Set on Kudufontein, a remote farm on the border between South Africa and an unnamed country in the 1970s, A Blade of Grass is a charged and complex exploration of apartheid and its consequences. The story centers on Märit Laurens, a young woman of British descent, orphaned and recently married to Ben, whom she joins to live on their newly purchased farm. Not long after their arrival, violence strikes at the heart of Märit's world, leaving her alone and isolated. Devastated, alone, but determined to keep the farm running, Märit turns for companionship and guidance to her young black housekeeper, Tembi, who is in a similar predicament but for different reasons.
Soon Märit finds herself in the middle of a simmering battle between the local Afrikaner community that surrounds her farm and the black workers who live on it, with both vying for control over her land in the wake of tragedy. Facing obstacles of biblical proportions, Tembi and Märit forge a close bond, relying on each other, what's left of their land, and their wits to survive.
Strangers and wanderers insinuate themselves into their sheltered world, including Michael, the mute musician who charms their farmyard animals, and Khoza, a mysterious, sinister figure who upsets the tenuous peace and security Tembi and Märit have found in each other. Perhaps the greatest threat to their world is the encroaching civil war and its soldiers who stir up conflicting loyalties that turn Märit and Tembi's fight for the farm into a struggle for their lives.
Questions for Discussion
- At the beginning of A Blade of Grass, how does Märit feel about the farm and the land she renames "Kudufontein"? How do her feelings change over the course of the novel?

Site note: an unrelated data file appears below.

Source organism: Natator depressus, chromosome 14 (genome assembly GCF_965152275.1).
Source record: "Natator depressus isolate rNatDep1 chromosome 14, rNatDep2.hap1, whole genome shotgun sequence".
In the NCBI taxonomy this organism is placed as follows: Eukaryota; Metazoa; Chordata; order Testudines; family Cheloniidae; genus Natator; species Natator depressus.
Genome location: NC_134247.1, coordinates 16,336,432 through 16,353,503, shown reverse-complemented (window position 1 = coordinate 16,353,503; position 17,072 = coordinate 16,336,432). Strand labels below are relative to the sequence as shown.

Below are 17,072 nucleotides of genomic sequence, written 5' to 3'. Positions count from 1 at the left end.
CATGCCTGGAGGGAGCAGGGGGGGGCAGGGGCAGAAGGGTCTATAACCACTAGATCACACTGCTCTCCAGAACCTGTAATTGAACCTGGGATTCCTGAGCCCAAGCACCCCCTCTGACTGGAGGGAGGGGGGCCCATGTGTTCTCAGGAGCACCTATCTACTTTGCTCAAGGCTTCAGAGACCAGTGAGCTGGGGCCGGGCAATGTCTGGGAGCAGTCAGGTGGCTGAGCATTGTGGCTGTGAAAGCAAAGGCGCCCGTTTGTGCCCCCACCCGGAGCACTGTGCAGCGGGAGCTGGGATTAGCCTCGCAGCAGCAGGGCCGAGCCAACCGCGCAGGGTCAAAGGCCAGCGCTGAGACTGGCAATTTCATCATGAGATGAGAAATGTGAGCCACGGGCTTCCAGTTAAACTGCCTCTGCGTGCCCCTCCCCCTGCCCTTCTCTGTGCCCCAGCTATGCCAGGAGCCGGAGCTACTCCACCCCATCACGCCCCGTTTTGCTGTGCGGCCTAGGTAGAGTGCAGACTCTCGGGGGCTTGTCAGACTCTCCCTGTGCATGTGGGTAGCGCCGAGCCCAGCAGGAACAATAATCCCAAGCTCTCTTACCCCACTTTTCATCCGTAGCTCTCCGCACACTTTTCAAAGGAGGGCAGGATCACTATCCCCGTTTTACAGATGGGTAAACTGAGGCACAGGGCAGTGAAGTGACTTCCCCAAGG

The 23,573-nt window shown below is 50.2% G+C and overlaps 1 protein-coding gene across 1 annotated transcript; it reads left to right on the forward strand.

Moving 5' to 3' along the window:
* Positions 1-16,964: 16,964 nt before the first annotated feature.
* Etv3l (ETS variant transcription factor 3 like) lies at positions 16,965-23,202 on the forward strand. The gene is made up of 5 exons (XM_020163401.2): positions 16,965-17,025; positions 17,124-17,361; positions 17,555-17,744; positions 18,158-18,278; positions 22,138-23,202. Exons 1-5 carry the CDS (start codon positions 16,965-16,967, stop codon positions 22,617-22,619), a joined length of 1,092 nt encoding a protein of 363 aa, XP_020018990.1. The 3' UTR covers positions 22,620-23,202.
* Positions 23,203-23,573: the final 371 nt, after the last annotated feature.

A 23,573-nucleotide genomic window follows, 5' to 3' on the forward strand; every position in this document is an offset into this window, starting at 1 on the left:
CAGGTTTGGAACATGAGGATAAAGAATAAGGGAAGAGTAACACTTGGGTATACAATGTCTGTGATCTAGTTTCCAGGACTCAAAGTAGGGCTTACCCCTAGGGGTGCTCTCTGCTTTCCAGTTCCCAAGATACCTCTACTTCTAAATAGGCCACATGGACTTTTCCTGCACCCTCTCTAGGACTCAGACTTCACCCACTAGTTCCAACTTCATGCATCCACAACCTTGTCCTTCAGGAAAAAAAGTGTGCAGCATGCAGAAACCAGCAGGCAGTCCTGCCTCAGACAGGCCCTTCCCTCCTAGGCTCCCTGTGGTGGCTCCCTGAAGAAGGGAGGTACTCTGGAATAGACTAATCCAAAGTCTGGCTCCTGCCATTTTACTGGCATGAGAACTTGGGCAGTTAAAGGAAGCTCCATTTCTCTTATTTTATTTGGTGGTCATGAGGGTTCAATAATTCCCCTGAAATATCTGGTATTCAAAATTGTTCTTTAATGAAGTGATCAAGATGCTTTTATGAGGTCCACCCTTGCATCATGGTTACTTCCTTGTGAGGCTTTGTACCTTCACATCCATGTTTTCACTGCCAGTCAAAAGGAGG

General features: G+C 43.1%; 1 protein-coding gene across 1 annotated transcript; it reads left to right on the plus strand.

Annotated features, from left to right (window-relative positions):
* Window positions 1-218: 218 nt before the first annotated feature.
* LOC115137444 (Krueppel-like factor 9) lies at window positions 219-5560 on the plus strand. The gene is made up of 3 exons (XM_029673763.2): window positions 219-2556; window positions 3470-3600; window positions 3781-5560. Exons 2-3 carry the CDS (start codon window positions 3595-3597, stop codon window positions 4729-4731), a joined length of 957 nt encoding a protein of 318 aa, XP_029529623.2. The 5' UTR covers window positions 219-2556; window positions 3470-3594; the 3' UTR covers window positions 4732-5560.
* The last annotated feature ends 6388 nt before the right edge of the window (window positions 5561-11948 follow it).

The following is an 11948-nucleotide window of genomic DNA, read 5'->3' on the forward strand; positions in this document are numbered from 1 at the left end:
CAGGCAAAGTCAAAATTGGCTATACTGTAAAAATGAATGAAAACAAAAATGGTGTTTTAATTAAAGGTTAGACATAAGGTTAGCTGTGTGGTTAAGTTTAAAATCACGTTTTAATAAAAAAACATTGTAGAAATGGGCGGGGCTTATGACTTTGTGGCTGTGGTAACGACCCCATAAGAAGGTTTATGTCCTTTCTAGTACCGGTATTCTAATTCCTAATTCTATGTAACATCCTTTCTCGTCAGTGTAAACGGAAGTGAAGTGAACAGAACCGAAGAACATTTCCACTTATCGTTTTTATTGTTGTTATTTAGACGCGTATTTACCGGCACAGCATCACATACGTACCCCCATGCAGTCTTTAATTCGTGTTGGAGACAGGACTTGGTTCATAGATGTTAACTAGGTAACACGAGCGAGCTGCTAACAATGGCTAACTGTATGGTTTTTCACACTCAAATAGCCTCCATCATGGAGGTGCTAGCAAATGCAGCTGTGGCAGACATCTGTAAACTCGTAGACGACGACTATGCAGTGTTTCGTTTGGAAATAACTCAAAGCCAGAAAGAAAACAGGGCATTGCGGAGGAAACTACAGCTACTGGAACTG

- How would you describe Ben's feelings about his farm and the land? What seems to motivate those feelings? How do they differ from Märit's and why? Did Märit's response to his death strike you as unusual in any way?
- How would you characterize the nature of the relationship between Tembi and Märit? What are some of the obstacles to their closeness? How does tragedy impact their individual lives? What threatens to divide them?
- What is significant about Märit's decision to wear a sarong, go barefoot, and shear her hair? Why might such behavior be interpreted as a challenge to neighbors like Eloise Pretorius and Connie van Staden? Why does Märit get a cold reception at Patel's Haberdashery in Klipspring?
- In A Blade of Grass, the word apartheid is never used to describe the codified racial boundaries that existed in South Africa between blacks and whites. What are some of the physical and social aspects of apartheid that struck you in this book? Can you think of ways in which blacks and whites in this novel reject outright racist attitudes? Or, how do they embrace them?
- "Today you pay me ... but tomorrow I will pay you. Both of you!," says bossboy Joshua. How does he make good on his threats against Tembi and Märit? Do you feel that his frustration and anger were justified in any way? How did you feel when his behavior was avenged by Tembi?
- How does Khoza's arrival on the farm change the dynamic between Tembi and Märit? What aspects of Khoza's personality make Märit distrust him? Were you surprised when she allowed him to take her rifle? How would you characterize Khoza's loyalties to Märit and Tembi? Does his behavior toward the black soldiers complicate your understanding of his loyalty?
- "I wouldn't lower myself to his level," says Märit. Why does she lie to Tembi about what happens between her and Khoza? How does this lie affect their friendship? Does this remark reflect a change or prejudice in Märit's attitudes?
- Why do Khoza and Tembi force Märit out of her home? Why does she choose not to fight them, or punish them even when she has a clear opportunity to do so? Were you surprised that Tembi would betray Märit like this? Do you believe that Khoza and Tembi were justified in their actions? Why or why not?
- A Blade of Grass opens and closes with the image of seeds that Tembi intends to plant. How does this image undergo a transformation over the course of the novel? How do the original seeds nourish Tembi and Märit at various points in the book? What do the seeds at the end of the book represent?